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Conspiracy theories on the Internet and on the loose

By Steve Clarke - posted Thursday, 7 June 2007

In the days before the Internet (remember back then?) a jobbing conspiracy theorist would release the occasional book, appear in this or that public forum and maybe get a segment on a television documentary or two. All of this could be expected to generate a reasonable amount of publicity. But if our conspiracy theorist was after mass publicity and a global audience then things were going to be tough. The best bet would be to suck up to Oliver Stone, in the hope of persuading him to make a Hollywood blockbuster based on their favoured conspiracy theory.

It’s a new era for conspiracy theorists. Oliver Stone can’t be counted on. His film World Trade Center (2006) actually takes the official line that the Twin Towers collapsed as a result of fire damage caused by the impact of the aircraft which were flown into them. Fortunately for conspiracy theorists, though, they no longer need to rely on Olly. They can disseminate their views directly via the Internet and reach an audience of billions.

There are many conspiracy theorists taking advantage of the opportunities that cyberspace has to offer (see for a taste of most of these). The group that have made the biggest Internet splash are 9-11 conspiracy theorists, who have variously suggested, that the World Trade Center was actually destroyed by a controlled demolition, by “mini-nukes” and by energy rays beamed from outer space.


There are also conspiracy theories about Flight UA 93 (it was shot down, it didn’t crash) and about the plane that crashed into the Pentagon (it was actually a missile). And no doubt there are other 9-11 theories out there. I say suggested, because a lot of the 9-11 conspiracy theorists are strangely coy about committing to their theories. The theories are typically put forward as possibilities worthy of further exploration, rather than advanced as the correct explanation of the events in question.

The very popular Internet documentary Loose Change - which has been viewed by millions - is a kind of 9-11 conspiracy theories greatest hits, in which the controlled demolition theory, the missile into the Pentagon theory and the theory that UA 93 didn’t crash are all given an airing. The 2nd edition of Loose Change can be downloaded for free. A 3rd edition is in the pipeline and should be available online through pay-per-view.

The Internet has helped conspiracy theorists publicise their ideas, but the Internet can be an unforgiving place for the vulnerable conspiracy theorist. Loose Change has prompted the creation of the amusingly titled rebuttal documentary (and associated blog) Screw Loose Change, in which a slew of factual errors, logical fallacies and rhetorical ploys in Loose Change are gleefully pointed out.

Screw Loose Change has, in turn, prompted the creation of the somewhat less amusingly titled blog Screw Screw Loose Change. Also noteworthy are the editors of Popular Mechanics who have debated Dylan Avery, the director of Loose Change, along with one of his researchers on Democracy Now!, and have released the book Debunking 9/11 Myths. Loose Change has been parodied as Unfastened Coins, a website devoted to exposing a spoof conspiracy about the sinking of the Titanic.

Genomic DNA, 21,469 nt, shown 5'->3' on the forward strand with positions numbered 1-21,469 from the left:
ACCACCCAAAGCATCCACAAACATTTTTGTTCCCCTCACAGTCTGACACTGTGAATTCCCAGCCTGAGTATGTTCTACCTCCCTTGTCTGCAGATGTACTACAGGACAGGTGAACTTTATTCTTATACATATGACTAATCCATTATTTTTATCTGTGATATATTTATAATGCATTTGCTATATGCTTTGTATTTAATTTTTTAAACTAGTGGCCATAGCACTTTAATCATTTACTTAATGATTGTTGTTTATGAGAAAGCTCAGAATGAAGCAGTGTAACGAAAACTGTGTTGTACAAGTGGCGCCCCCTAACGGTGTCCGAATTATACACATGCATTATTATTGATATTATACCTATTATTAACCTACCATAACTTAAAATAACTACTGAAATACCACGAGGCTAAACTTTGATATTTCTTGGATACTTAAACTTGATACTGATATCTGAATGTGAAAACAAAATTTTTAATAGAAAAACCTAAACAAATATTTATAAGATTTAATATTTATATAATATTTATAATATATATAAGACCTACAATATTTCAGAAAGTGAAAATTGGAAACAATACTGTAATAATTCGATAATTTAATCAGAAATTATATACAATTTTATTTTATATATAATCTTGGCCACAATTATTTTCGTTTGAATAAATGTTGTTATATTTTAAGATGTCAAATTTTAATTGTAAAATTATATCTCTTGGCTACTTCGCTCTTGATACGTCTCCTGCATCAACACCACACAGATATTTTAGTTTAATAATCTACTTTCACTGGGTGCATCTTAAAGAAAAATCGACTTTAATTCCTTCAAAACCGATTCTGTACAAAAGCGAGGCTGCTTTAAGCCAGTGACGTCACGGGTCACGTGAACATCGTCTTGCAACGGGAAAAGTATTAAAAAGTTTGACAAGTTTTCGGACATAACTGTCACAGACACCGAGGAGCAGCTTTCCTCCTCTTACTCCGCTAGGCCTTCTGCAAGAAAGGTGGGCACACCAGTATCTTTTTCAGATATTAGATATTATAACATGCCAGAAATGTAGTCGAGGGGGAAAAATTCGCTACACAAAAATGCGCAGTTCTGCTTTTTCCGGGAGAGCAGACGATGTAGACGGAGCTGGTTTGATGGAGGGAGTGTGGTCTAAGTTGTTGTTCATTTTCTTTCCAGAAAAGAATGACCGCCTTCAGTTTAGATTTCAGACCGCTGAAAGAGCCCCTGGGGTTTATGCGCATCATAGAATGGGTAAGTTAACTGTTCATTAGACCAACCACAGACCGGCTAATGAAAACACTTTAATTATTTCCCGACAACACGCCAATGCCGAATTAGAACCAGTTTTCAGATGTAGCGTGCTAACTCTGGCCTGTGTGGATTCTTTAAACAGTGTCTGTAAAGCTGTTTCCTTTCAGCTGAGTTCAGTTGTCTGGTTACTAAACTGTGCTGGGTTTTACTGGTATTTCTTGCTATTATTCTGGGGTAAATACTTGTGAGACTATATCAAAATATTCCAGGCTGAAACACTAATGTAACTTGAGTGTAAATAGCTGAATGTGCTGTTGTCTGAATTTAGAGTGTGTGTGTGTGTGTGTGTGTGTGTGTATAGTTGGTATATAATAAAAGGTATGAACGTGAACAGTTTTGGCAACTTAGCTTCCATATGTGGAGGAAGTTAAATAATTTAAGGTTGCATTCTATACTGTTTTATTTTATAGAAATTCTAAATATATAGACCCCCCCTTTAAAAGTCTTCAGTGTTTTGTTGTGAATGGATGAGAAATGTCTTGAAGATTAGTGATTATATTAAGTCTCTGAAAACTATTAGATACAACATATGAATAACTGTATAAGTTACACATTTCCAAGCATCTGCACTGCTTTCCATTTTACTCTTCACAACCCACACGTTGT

Most 9-11 conspiracy theorists are simply concerned to maximise their audience. However, there are 9-11 conspiracy theorists who are also after academic prestige. It might seem that this would be very hard to get as they would have to try to place papers outlining their theories in stuffy academic journals and academics have traditionally been very dismissive of conspiracy theorists. Fortunately for the academically inclined conspiracy theorist, the Internet has enabled a shortcut. 9-11 conspiracy theorists have created their own online academic journal, the Journal of 9/11 Studies.

Unfortunately for them, this has prompted the creation of a counter-conspiracy theory journal, the Journal of Debunking 9/11 Conspiracy Theories.


Not only do online conspiracy theorists have to be on the look out for anti-conspiracy theorists attempting to debunk their views, they also have to keep an eye out for other conspiracy theorists online. Conspiracy theorists can be a paranoid lot and are apt to suspect that rival conspiracy theorists are decoys, encouraged by the conspirators to try to mislead people and prevent them from finding out the truth.

Eric Hufschmid, another 9-11 conspiracy theorist, voices concern that a “… criminal network is promoting Loose Change because they consider it to be the least dangerous to them”. He also suggests that Dylan Avery and the other creators of Loose Change may be part of the same criminal network. He notes that Loose Change has received much more exposure than his own 9-11 conspiracy video Painful Deceptions and asks the question “Am I jealous?” Strangely an answer to the question is not provided.

Perhaps because 21st century conspiracy theorists are exposed to relentless criticism from all sides, online, they appear to be much more cautious than their offline predecessors.

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About the Author

Steve Clarke is a Research Fellow at the Centre for Applied Philosophy and Public Ethics, Canberra as well as a James Martin Research Fellow in the Program on the Ethics of the New Biosciences, Oxford University, UK.

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